What to look for in a personal loan when financing an HVAC unit

How much you’ll pay to access a personal loan depends on the interest rate and the fees you’re charged. With that in mind, you should compare offers to find personal loans with the lowest interest rate and lowest fees (or no fees). Also, make sure your personal loan doesn’t have a prepayment penalty so you won’t suffer financial consequences if you pay your loan off early.

Finally, make sure your personal loan comes with a monthly payment and repayment timeline you can live with. To compare loans and estimate the costs of borrowing, you can browse here.

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Home equity loans

A home equity loan works similarly to a personal loan in the fact that both offer fixed interest rates, fixed monthly payments and a fixed repayment timeline. However, personal loans are unsecured loans, whereas home equity loans are secured by the equity in your home. Another option is a home equity line of credit (HELOC), which is a revolving line of credit secured by your home. HELOCs have variable interest rates, and you only pay interest on the amount you borrow, so your monthly payments will vary.

— Read more on the differences between a Personal Loan vs. Home equity Loan here!

The amount you can borrow with a home equity loan is typically limited to 85% of your home’s value. For this reason, this option may not work for you unless you have considerable equity in your property. On a positive note, the interest rate you can qualify for may be lower than other financial products because the loan is secured by the value of your home. The interest you pay on your home equity loan may also be tax-deductible.

What to watch out for

Before you apply for a home equity loan, make sure you understand both the advantages and any potential pitfalls. Here are some downsides you’ll want to be aware of:

  • Fees: Home equity loans come with many of the same fees as a traditional mortgage, including application fees, loan processing fees, origination or underwriting fees, lender or funding fees, appraisal fees, document preparation and recording fees, and broker fees. If these fees are wrapped into the cost of your loan instead of being charged upfront, you’ll pay more interest to finance them. HELOCs may have low (or no) closing costs.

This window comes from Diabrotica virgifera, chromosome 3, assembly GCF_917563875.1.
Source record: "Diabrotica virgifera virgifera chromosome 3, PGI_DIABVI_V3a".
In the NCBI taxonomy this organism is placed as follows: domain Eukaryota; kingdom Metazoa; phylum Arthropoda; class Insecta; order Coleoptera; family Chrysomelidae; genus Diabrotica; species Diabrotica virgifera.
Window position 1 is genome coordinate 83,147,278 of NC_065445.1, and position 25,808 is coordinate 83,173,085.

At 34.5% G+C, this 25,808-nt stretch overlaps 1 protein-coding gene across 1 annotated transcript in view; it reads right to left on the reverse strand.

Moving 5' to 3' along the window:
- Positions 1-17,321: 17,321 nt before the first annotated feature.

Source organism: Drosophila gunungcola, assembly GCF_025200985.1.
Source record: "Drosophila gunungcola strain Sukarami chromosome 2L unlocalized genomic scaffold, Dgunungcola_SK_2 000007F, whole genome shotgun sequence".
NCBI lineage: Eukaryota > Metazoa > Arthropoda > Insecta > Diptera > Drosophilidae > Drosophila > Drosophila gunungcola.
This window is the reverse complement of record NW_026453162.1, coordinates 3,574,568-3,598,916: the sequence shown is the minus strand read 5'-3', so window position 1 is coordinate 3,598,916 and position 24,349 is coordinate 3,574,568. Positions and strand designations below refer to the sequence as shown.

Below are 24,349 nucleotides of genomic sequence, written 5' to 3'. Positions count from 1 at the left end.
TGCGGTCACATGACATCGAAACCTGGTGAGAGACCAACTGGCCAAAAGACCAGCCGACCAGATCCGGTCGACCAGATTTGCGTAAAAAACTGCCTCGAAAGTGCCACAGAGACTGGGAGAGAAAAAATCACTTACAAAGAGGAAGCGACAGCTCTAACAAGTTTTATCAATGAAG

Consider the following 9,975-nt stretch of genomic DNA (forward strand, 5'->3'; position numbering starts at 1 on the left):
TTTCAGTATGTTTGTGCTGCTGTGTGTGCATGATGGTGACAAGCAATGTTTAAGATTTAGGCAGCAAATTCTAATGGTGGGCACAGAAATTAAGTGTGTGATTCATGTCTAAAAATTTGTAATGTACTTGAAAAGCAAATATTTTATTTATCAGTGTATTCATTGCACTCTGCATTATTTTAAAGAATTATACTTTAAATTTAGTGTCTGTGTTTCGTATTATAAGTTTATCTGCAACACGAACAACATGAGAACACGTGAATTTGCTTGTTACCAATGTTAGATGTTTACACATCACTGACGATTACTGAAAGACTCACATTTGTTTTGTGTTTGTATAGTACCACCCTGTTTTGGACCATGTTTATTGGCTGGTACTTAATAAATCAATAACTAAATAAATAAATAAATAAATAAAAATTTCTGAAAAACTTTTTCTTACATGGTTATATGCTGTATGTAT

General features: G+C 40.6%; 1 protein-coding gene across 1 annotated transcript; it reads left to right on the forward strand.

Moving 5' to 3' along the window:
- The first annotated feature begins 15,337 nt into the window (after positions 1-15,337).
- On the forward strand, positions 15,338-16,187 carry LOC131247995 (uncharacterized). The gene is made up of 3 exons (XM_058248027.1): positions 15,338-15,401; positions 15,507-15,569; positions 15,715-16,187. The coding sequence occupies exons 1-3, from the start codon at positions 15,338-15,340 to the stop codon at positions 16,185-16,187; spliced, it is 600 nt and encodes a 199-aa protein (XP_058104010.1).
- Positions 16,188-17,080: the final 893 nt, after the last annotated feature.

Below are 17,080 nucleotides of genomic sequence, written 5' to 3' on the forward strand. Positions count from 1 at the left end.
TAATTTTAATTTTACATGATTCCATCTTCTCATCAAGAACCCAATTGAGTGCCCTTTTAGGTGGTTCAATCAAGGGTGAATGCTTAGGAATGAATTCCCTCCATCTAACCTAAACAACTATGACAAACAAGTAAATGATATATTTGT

• You could lose your home: Because home equity loans are secured by the value of your home, you could lose your home to foreclosure if you don’t repay the home equity loan.
  • You may not qualify: These loans are intended for consumers who have considerable equity in their homes, which is why you can only borrow up to 85% of your home’s value in most cases. If you don’t have a lot of home equity, you cannot qualify for a home equity loan.
  • Unpredictable costs: With a HELOC, your interest rate could change at any time. And because you don’t have fixed monthly payments and can carry a balance, you could end up with a hefty bill when it comes time to repay what you’ve borrowed.

What to look for in a home equity loan when financing an HVAC unit

If you’re considering a home equity loan to finance your HVAC purchase, you’ll want to shop around to find a loan with the lowest interest rate and fees you can find. The Federal Trade Commission (FTC) also notes you should ask if you’re paying any points (a fee you can pay to secure a lower interest rate), since points and other finance charges can lead to higher costs upfront.

The FTC also suggests comparing several loan offers to ensure each lender or broker is competing for your business with the best loan terms possible. Fortunately, you can compare home equity loans online with our parent company, LendingTree.

Company or contractor financing

Because some consumers need to borrow money to purchase a HVAC system, many companies that manufacture and install HVAC units offer their own financing plans. In most cases, they partner with a lender to offer in-house loans. While the terms of these offers vary, company financing can be a good deal if you can secure a low interest rate or 0% APR financing for enough time to pay your HVAC unit off.

What to watch out for

While financing your HVAC system through the company you purchase it from may sound convenient, there are several potential downsides. Watch out for:

  • Short introductory offers: While some HVAC companies may be able to offer 0% APR on their products for up to 60 months, not all companies will offer zero-interest terms that long. Make sure you understand how long your 0% APR offer lasts, as well as how high your interest rate will be once it resets.
  • High interest rates: Like other loans, the terms of your HVAC loan will depend on your credit score and income. Make sure to compare offers to find the best interest rate possible, whether that comes with company financing or another type of loan.
  • Fees: Make sure to ask about any fees you may be charged for your HVAC loan.

What to look for in a company financing when financing an HVAC unit

If you decide you want to compare company financing for an HVAC unit with other financial products, you’ll probably want to call around and ask HVAC vendors in your area. You can also research HVAC companies that offer in-house financing online. If you decide to dive into this option, make sure to ask specifically about financing plans, interest rates and any fees you’ll have to pay to secure a loan. Since HVAC vendors use different banks to fund their consumer loans, the terms of these offers can vary widely.

Fortunately, it’s a lot easier to find information on credit cards, personal loans and home equity loans online. A quick internet search can pull up a treasure trove of information that can help you compare loan and financing offers to find the best deal. Having your HVAC financing lined up before you shop, you can be choosy when it comes to selecting an HVAC unit and the company you want to install it.